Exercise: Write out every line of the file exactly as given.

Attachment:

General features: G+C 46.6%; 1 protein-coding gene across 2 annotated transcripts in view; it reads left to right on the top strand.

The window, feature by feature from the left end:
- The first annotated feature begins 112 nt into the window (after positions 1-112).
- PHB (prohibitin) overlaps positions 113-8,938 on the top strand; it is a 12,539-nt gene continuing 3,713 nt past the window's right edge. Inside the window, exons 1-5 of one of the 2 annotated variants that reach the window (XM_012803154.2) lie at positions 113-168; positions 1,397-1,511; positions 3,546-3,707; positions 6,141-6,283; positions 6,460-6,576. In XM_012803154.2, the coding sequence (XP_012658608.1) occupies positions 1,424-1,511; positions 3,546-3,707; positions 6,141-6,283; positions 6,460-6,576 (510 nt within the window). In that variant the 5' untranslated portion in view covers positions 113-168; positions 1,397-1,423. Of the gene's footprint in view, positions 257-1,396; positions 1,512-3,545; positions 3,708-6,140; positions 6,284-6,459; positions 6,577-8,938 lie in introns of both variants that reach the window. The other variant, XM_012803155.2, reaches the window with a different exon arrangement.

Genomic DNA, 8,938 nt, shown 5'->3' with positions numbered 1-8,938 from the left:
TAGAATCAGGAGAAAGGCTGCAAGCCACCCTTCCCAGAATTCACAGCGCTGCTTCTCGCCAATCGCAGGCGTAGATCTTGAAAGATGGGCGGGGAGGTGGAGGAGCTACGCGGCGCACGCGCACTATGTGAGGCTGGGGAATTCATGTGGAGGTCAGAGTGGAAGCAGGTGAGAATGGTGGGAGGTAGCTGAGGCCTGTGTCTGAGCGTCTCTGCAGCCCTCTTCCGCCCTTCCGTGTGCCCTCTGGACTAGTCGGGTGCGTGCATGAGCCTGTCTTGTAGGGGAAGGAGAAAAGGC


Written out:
General features: G+C 46.6%; 1 protein-coding gene across 2 annotated transcripts in view; it reads left to right on the top strand.

The window, feature by feature from the left end:
- The first annotated feature begins 112 nt into the window (after positions 1-112).
- PHB (prohibitin) overlaps positions 113-8,938 on the top strand; it is a 12,539-nt gene continuing 3,713 nt past the window's right edge. Inside the window, exons 1-5 of one of the 2 annotated variants that reach the window (XM_012803154.2) lie at positions 113-168; positions 1,397-1,511; positions 3,546-3,707; positions 6,141-6,283; positions 6,460-6,576. In XM_012803154.2, the coding sequence (XP_012658608.1) occupies positions 1,424-1,511; positions 3,546-3,707; positions 6,141-6,283; positions 6,460-6,576 (510 nt within the window). In that variant the 5' untranslated portion in view covers positions 113-168; positions 1,397-1,423. Of the gene's footprint in view, positions 257-1,396; positions 1,512-3,545; positions 3,708-6,140; positions 6,284-6,459; positions 6,577-8,938 lie in introns of both variants that reach the window. The other variant, XM_012803155.2, reaches the window with a different exon arrangement.

Genomic DNA, 8,938 nt, shown 5'->3' with positions numbered 1-8,938 from the left:
TAGAATCAGGAGAAAGGCTGCAAGCCACCCTTCCCAGAATTCACAGCGCTGCTTCTCGCCAATCGCAGGCGTAGATCTTGAAAGATGGGCGGGGAGGTGGAGGAGCTACGCGGCGCACGCGCACTATGTGAGGCTGGGGAATTCATGTGGAGGTCAGAGTGGAAGCAGGTGAGAATGGTGGGAGGTAGCTGAGGCCTGTGTCTGAGCGTCTCTGCAGCCCTCTTCCGCCCTTCCGTGTGCCCTCTGGACTAGTCGGGTGCGTGCATGAGCCTGTCTTGTAGGGGAAGGAGAAAAGGC